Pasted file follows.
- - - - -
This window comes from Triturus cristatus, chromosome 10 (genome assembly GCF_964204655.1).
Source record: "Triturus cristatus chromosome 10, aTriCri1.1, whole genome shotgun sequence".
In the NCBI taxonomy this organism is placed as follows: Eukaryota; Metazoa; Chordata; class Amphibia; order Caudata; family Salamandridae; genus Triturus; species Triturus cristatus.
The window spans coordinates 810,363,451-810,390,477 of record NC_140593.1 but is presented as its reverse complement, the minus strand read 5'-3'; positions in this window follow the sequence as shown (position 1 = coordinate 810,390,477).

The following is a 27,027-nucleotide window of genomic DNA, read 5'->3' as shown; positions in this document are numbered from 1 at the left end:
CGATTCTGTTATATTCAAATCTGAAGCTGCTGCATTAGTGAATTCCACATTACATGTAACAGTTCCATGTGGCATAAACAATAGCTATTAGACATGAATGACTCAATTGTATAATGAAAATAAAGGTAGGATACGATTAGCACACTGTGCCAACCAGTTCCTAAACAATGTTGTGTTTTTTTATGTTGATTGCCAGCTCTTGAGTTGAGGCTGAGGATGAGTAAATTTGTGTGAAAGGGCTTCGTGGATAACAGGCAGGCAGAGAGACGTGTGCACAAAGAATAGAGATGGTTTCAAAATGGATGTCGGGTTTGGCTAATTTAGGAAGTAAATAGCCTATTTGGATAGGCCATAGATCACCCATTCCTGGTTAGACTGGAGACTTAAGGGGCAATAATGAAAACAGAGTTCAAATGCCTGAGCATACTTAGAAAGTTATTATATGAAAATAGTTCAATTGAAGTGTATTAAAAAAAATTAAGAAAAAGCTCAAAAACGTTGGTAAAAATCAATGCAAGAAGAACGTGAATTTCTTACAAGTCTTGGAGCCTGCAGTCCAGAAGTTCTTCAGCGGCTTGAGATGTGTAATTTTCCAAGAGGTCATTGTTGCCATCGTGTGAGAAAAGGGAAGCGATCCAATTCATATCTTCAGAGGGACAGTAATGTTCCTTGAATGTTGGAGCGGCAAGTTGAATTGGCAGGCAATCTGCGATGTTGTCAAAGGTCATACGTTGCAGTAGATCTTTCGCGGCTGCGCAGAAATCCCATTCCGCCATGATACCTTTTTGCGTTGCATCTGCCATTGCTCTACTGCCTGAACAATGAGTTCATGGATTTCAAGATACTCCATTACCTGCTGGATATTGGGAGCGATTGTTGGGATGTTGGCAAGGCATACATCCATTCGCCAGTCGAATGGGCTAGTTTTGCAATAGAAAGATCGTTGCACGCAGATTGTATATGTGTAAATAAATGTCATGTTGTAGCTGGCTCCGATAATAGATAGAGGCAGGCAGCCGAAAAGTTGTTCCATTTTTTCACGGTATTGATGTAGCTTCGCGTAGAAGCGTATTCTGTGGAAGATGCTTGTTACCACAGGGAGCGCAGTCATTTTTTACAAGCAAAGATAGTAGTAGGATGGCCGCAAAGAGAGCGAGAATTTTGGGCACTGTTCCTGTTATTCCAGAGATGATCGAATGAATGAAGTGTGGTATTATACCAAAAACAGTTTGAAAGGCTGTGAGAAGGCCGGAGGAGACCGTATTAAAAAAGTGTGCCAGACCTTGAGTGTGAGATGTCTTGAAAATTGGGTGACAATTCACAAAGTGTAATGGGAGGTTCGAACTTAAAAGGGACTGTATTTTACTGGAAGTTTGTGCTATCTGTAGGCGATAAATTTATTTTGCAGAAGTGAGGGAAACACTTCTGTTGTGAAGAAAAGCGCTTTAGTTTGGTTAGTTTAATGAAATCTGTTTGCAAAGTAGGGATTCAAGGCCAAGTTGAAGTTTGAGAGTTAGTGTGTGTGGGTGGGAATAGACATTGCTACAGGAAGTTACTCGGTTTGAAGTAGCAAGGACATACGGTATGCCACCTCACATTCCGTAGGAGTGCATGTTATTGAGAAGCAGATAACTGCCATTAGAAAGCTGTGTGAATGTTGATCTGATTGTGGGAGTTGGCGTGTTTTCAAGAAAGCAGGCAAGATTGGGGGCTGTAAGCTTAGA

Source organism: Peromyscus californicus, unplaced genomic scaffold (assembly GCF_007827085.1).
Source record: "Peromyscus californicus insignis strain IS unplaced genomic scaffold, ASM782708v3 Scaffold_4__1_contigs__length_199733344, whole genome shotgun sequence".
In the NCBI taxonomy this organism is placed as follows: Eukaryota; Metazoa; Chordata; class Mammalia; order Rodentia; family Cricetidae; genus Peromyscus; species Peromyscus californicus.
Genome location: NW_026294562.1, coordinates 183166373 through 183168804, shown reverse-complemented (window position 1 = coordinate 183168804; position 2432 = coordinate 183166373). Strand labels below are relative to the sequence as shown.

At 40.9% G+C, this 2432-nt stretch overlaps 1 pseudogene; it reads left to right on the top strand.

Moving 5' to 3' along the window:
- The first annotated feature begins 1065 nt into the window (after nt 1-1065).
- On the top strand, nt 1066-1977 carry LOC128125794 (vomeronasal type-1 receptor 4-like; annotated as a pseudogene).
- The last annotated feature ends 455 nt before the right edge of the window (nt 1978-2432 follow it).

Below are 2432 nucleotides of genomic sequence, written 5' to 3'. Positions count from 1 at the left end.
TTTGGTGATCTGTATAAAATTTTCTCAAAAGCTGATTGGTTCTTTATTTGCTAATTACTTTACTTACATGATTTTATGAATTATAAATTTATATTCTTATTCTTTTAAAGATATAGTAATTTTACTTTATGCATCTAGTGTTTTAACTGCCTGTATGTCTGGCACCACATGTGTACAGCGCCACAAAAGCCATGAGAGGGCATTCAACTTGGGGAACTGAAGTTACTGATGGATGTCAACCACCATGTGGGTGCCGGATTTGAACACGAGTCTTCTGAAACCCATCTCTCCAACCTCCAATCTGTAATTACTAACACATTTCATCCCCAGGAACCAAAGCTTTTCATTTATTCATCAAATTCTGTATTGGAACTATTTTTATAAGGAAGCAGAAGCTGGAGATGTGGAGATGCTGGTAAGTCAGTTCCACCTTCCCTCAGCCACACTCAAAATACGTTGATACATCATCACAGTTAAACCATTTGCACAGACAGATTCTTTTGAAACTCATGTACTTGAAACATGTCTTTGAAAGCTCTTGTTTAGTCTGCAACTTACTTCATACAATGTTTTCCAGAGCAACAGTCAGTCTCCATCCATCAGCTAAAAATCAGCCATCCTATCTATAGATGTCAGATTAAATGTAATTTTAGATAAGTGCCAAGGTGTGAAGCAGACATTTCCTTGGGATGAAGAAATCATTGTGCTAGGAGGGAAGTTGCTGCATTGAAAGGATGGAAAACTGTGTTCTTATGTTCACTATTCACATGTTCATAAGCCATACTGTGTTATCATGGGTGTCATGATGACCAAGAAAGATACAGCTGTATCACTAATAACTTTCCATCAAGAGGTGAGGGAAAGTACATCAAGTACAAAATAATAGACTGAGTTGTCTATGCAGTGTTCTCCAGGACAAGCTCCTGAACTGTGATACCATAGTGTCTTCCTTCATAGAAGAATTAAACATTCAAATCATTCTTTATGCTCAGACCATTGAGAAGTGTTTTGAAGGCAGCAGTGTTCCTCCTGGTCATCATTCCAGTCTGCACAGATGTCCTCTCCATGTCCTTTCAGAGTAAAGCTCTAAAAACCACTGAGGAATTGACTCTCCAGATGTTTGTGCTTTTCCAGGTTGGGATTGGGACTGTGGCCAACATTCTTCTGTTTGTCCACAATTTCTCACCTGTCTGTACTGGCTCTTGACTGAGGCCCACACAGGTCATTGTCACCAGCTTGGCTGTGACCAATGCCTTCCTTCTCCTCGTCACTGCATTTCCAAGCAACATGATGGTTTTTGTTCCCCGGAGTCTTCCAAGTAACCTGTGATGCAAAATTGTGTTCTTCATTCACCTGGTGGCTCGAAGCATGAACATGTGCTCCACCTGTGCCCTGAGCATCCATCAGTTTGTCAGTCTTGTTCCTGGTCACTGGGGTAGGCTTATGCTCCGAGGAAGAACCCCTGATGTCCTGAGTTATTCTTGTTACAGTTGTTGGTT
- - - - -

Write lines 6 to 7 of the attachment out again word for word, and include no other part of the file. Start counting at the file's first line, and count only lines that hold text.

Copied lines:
CGATTCTGTTATATTCAAATCTGAAGCTGCTGCATTAGTGAATTCCACATTACATGTAACAGTTCCATGTGGCATAAACAATAGCTATTAGACATGAATGACTCAATTGTATAATGAAAATAAAGGTAGGATACGATTAGCACACTGTGCCAACCAGTTCCTAAACAATGTTGTGTTTTTTTATGTTGATTGCCAGCTCTTGAGTTGAGGCTGAGGATGAGTAAATTTGTGTGAAAGGGCTTCGTGGATAACAGGCAGGCAGAGAGACGTGTGCACAAAGAATAGAGATGGTTTCAAAATGGATGTCGGGTTTGGCTAATTTAGGAAGTAAATAGCCTATTTGGATAGGCCATAGATCACCCATTCCTGGTTAGACTGGAGACTTAAGGGGCAATAATGAAAACAGAGTTCAAATGCCTGAGCATACTTAGAAAGTTATTATATGAAAATAGTTCAATTGAAGTGTATTAAAAAAAATTAAGAAAAAGCTCAAAAACGTTGGTAAAAATCAATGCAAGAAGAACGTGAATTTCTTACAAGTCTTGGAGCCTGCAGTCCAGAAGTTCTTCAGCGGCTTGAGATGTGTAATTTTCCAAGAGGTCATTGTTGCCATCGTGTGAGAAAAGGGAAGCGATCCAATTCATATCTTCAGAGGGACAGTAATGTTCCTTGAATGTTGGAGCGGCAAGTTGAATTGGCAGGCAATCTGCGATGTTGTCAAAGGTCATACGTTGCAGTAGATCTTTCGCGGCTGCGCAGAAATCCCATTCCGCCATGATACCTTTTTGCGTTGCATCTGCCATTGCTCTACTGCCTGAACAATGAGTTCATGGATTTCAAGATACTCCATTACCTGCTGGATATTGGGAGCGATTGTTGGGATGTTGGCAAGGCATACATCCATTCGCCAGTCGAATGGGCTAGTTTTGCAATAGAAAGATCGTTGCACGCAGATTGTATATGTGTAAATAAATGTCATGTTGTAGCTGGCTCCGATAATAGATAGAGGCAGGCAGCCGAAAAGTTGTTCCATTTTTTCACGGTATTGATGTAGCTTCGCGTAGAAGCGTATTCTGTGGAAGATGCTTGTTACCACAGGGAGCGCAGTCATTTTTTACAAGCAAAGATAGTAGTAGGATGGCCGCAAAGAGAGCGAGAATTTTGGGCACTGTTCCTGTTATTCCAGAGATGATCGAATGAATGAAGTGTGGTATTATACCAAAAACAGTTTGAAAGGCTGTGAGAAGGCCGGAGGAGACCGTATTAAAAAAGTGTGCCAGACCTTGAGTGTGAGATGTCTTGAAAATTGGGTGACAATTCACAAAGTGTAATGGGAGGTTCGAACTTAAAAGGGACTGTATTTTACTGGAAGTTTGTGCTATCTGTAGGCGATAAATTTATTTTGCAGAAGTGAGGGAAACACTTCTGTTGTGAAGAAAAGCGCTTTAGTTTGGTTAGTTTAATGAAATCTGTTTGCAAAGTAGGGATTCAAGGCCAAGTTGAAGTTTGAGAGTTAGTGTGTGTGGGTGGGAATAGACATTGCTACAGGAAGTTACTCGGTTTGAAGTAGCAAGGACATACGGTATGCCACCTCACATTCCGTAGGAGTGCATGTTATTGAGAAGCAGATAACTGCCATTAGAAAGCTGTGTGAATGTTGATCTGATTGTGGGAGTTGGCGTGTTTTCAAGAAAGCAGGCAAGATTGGGGGCTGTAAGCTTAGA

Source organism: Peromyscus californicus, unplaced genomic scaffold (assembly GCF_007827085.1).